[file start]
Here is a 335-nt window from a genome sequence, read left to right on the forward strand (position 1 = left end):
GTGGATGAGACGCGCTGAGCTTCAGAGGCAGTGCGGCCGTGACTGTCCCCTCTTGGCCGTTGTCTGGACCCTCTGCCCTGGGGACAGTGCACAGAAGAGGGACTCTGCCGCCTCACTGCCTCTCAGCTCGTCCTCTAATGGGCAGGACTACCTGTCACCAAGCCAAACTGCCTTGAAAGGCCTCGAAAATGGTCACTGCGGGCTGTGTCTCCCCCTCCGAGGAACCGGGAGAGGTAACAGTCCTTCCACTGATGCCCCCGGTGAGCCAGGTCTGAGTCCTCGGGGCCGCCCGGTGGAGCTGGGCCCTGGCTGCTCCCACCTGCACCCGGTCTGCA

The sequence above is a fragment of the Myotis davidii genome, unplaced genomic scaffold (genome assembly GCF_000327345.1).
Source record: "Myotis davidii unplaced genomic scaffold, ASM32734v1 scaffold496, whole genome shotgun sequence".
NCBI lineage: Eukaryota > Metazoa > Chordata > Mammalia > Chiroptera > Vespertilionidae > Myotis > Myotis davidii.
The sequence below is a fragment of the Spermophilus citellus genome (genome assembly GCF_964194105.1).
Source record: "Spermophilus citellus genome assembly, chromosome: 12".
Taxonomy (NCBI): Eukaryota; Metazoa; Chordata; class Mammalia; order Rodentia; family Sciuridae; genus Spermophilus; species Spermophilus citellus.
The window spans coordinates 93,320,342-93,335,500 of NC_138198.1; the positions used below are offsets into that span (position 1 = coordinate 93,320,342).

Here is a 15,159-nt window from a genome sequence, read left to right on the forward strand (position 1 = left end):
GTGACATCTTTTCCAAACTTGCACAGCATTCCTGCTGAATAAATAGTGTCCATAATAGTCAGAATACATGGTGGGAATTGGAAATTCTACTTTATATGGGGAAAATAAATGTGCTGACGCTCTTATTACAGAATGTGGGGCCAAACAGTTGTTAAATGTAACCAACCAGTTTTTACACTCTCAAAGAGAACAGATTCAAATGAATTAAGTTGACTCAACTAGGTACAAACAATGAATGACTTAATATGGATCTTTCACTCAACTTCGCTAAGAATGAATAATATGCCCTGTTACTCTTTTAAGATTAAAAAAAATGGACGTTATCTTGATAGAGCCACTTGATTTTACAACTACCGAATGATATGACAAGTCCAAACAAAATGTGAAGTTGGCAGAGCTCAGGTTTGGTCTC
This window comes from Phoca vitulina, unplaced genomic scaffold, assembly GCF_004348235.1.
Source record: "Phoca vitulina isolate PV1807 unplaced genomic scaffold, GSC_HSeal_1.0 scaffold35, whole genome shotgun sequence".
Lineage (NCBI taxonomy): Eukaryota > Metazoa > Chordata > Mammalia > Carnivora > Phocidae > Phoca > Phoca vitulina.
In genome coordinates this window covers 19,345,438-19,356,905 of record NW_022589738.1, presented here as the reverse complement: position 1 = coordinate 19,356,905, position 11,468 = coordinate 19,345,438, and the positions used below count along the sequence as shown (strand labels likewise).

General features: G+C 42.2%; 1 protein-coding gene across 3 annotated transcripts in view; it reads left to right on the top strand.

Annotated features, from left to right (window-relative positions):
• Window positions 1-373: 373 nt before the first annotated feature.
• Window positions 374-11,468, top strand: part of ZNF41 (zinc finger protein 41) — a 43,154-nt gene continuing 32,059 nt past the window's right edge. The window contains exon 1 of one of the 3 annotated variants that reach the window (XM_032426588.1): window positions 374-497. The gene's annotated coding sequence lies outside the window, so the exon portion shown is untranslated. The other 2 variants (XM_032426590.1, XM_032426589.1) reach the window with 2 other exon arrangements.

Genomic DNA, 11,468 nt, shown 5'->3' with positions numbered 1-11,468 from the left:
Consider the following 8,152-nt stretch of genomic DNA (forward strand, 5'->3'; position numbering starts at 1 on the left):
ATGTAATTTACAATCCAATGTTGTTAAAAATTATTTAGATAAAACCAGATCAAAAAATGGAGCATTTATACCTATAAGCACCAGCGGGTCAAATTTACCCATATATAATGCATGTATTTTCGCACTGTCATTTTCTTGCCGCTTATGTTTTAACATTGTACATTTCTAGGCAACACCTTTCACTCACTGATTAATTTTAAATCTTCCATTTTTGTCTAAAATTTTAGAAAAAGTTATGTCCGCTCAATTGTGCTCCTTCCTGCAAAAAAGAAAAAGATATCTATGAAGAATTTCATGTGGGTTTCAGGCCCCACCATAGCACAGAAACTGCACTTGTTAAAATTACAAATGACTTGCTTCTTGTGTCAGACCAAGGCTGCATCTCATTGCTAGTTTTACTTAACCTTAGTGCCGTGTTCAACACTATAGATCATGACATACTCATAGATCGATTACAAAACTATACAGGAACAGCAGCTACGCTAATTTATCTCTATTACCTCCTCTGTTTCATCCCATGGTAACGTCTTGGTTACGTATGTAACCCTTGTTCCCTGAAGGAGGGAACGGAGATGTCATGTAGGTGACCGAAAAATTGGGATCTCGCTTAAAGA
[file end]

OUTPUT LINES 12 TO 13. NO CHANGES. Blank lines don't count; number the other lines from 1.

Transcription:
This window comes from Phoca vitulina, unplaced genomic scaffold, assembly GCF_004348235.1.
Source record: "Phoca vitulina isolate PV1807 unplaced genomic scaffold, GSC_HSeal_1.0 scaffold35, whole genome shotgun sequence".